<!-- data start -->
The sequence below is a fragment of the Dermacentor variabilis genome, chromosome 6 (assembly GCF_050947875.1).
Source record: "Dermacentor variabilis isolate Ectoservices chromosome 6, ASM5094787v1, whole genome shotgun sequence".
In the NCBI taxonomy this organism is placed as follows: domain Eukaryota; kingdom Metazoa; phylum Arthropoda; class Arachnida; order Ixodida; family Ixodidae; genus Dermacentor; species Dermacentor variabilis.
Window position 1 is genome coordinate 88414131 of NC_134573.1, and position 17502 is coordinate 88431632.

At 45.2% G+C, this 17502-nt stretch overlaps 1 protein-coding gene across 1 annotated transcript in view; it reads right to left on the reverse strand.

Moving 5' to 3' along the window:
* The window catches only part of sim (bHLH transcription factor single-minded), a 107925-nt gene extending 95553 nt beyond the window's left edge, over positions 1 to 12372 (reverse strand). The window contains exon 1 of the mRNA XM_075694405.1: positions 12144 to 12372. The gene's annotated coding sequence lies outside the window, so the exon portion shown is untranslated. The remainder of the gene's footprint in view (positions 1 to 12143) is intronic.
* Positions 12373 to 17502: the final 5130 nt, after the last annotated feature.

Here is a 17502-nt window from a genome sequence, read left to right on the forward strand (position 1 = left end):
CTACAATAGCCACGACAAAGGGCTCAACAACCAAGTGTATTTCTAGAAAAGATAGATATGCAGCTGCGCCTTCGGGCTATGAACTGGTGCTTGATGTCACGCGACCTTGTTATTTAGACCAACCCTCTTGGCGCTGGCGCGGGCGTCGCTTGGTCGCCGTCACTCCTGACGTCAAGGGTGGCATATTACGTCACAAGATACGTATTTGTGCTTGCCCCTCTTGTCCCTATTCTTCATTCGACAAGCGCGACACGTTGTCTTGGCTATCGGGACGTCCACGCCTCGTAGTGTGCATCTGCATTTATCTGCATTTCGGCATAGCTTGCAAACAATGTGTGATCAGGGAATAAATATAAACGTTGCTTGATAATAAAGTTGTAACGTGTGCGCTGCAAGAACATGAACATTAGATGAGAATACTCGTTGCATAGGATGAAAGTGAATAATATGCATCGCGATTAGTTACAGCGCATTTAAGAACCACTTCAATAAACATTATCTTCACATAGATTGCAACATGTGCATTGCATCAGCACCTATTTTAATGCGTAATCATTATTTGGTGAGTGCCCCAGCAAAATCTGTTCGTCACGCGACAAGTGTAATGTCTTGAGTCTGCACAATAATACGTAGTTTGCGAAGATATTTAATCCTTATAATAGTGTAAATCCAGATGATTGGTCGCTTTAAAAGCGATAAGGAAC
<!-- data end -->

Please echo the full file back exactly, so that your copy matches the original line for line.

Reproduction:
The sequence below is a fragment of the Dermacentor variabilis genome, chromosome 6 (assembly GCF_050947875.1).
Source record: "Dermacentor variabilis isolate Ectoservices chromosome 6, ASM5094787v1, whole genome shotgun sequence".
In the NCBI taxonomy this organism is placed as follows: domain Eukaryota; kingdom Metazoa; phylum Arthropoda; class Arachnida; order Ixodida; family Ixodidae; genus Dermacentor; species Dermacentor variabilis.
Window position 1 is genome coordinate 88414131 of NC_134573.1, and position 17502 is coordinate 88431632.

At 45.2% G+C, this 17502-nt stretch overlaps 1 protein-coding gene across 1 annotated transcript in view; it reads right to left on the reverse strand.

Moving 5' to 3' along the window:
* The window catches only part of sim (bHLH transcription factor single-minded), a 107925-nt gene extending 95553 nt beyond the window's left edge, over positions 1 to 12372 (reverse strand). The window contains exon 1 of the mRNA XM_075694405.1: positions 12144 to 12372. The gene's annotated coding sequence lies outside the window, so the exon portion shown is untranslated. The remainder of the gene's footprint in view (positions 1 to 12143) is intronic.
* Positions 12373 to 17502: the final 5130 nt, after the last annotated feature.

Here is a 17502-nt window from a genome sequence, read left to right on the forward strand (position 1 = left end):
CTACAATAGCCACGACAAAGGGCTCAACAACCAAGTGTATTTCTAGAAAAGATAGATATGCAGCTGCGCCTTCGGGCTATGAACTGGTGCTTGATGTCACGCGACCTTGTTATTTAGACCAACCCTCTTGGCGCTGGCGCGGGCGTCGCTTGGTCGCCGTCACTCCTGACGTCAAGGGTGGCATATTACGTCACAAGATACGTATTTGTGCTTGCCCCTCTTGTCCCTATTCTTCATTCGACAAGCGCGACACGTTGTCTTGGCTATCGGGACGTCCACGCCTCGTAGTGTGCATCTGCATTTATCTGCATTTCGGCATAGCTTGCAAACAATGTGTGATCAGGGAATAAATATAAACGTTGCTTGATAATAAAGTTGTAACGTGTGCGCTGCAAGAACATGAACATTAGATGAGAATACTCGTTGCATAGGATGAAAGTGAATAATATGCATCGCGATTAGTTACAGCGCATTTAAGAACCACTTCAATAAACATTATCTTCACATAGATTGCAACATGTGCATTGCATCAGCACCTATTTTAATGCGTAATCATTATTTGGTGAGTGCCCCAGCAAAATCTGTTCGTCACGCGACAAGTGTAATGTCTTGAGTCTGCACAATAATACGTAGTTTGCGAAGATATTTAATCCTTATAATAGTGTAAATCCAGATGATTGGTCGCTTTAAAAGCGATAAGGAAC